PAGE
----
Noncitizen Campaign Workers

by Peter Spiro

Over at the excellent polls/politics site FiveThirtyEight, Sean Quinn describes an Obama volunteer working doors in Virginia:

Back in Charlottesville, we encountered Alex Englehard, a German from Heidelberg pursuing his legal degree and on break after his fifth-year exams. Englehard, a dedicated full-time Obama volunteer, said many Americans “don’t realize how big an impact this one election has on the rest of the world.”

He reported getting a few scattered complaints that a foreign citizen would get involved in American elections, but that they all came from people who told him they were supporting McCain. Nobody brought it up the day we tagged along.

There’s no law against noncitizens working for political campaigns, and that presents a channel for noncitizen influence even though they lack the franchise.  This example is unusual; he’s not even a resident.  I wonder how many foreigners are working for campaigns this year.

http://opiniojuris.org/2008/10/26/noncitizen-campaign-workers/

One Response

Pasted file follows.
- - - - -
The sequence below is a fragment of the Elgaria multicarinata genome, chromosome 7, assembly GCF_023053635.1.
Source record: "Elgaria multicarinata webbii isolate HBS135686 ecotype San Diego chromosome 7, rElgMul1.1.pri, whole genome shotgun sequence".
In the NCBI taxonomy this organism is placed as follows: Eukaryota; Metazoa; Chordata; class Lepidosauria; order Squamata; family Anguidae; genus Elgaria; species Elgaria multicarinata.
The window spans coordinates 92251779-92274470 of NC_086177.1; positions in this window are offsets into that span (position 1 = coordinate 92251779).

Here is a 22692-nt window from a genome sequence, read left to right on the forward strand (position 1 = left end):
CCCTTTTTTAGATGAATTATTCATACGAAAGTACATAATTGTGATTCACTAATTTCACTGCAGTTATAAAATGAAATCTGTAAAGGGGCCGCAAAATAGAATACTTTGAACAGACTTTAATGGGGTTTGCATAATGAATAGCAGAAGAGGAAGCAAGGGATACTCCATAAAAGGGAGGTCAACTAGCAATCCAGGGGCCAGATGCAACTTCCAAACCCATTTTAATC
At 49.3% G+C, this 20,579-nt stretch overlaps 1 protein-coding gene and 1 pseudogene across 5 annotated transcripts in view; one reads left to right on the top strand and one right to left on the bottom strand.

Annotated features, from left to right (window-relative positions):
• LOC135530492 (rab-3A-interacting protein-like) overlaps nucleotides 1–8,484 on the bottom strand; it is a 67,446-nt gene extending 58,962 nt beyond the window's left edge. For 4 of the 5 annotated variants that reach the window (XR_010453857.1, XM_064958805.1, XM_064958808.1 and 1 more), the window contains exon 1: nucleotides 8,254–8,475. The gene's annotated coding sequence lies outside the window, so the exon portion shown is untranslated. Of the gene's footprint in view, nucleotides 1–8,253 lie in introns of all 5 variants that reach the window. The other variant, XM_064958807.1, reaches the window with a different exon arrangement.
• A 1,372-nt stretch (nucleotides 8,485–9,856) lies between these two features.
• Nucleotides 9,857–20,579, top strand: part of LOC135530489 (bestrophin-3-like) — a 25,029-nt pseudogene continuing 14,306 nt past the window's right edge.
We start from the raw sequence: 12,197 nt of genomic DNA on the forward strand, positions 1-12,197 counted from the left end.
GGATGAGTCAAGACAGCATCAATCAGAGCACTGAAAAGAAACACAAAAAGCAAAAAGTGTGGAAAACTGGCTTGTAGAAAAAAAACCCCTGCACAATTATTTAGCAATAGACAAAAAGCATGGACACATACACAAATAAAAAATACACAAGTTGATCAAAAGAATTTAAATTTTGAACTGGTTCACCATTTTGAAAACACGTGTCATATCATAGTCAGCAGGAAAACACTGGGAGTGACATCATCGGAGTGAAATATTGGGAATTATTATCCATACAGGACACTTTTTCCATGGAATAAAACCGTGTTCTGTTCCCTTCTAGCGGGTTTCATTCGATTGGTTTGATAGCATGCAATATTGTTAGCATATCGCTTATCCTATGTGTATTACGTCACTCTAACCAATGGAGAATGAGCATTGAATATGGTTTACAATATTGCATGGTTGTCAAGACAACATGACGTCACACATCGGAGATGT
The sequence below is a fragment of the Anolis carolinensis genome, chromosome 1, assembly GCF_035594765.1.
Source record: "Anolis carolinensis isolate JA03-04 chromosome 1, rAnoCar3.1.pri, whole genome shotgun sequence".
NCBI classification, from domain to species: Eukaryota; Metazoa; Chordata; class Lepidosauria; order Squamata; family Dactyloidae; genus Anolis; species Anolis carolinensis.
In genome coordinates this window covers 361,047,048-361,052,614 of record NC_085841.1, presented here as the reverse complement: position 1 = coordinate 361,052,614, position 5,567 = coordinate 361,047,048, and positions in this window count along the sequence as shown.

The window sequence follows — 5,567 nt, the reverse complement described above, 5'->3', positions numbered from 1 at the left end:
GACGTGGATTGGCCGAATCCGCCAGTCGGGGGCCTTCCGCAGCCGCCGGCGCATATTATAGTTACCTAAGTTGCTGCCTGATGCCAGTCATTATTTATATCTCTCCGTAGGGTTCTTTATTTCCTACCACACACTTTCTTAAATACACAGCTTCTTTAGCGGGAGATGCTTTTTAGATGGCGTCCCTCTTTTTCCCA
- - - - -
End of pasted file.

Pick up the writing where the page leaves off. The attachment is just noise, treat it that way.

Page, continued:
1. Great story.  For what it’s worth, back in 1993 I campaigned for a member of the New Japan (Nihon Shinto) party, Takashi Yamamoto, in his successful election to the Japanese Diet’s House of Representatives (he was later elected to the House of Councillors before passing away a little less than a year ago).  I’d known Takashi for 5 years at that point, having lived with him and his family while I was an exchange student during high school.  So, when he announced he was running for the Diet during my post 1L summer in Japan, I jumped at the chance to see Japanese politics up-close.  Given our personal connection I had no qualms about supporting him, and as a graduate/law student saw this as a great opportunity to see Japanese politics from the inside in a way few foreigners ever do.  Aside from the fact that the election cycles there are a few, short weeks long, it was wild to be part of what at the time was Japan’s first “change” election, unseating the LDP (temporarily) from its decades-long hold on the Japanese government.  Needless to say, my participation in Takashi’s campaign (handing out flyers, attending events, even making some very limited speeches in Japanese) garned attention since I was a hard-to-miss gaikokujin (foreigner).  I remember giving several interviews in Japanese similar to the one Peter highlights, although I don’t remember ever tracking down the actual stories themselves to see the spin given my role.  Still, for a culture that’s remarkably insular, I was suprised at how open (at least on the surface) Japanese people were to my participating in the campaign.   I wonder though whether Americans will take the same view in response to stories such as these (I suspect, as in most things, the response will be mixed).

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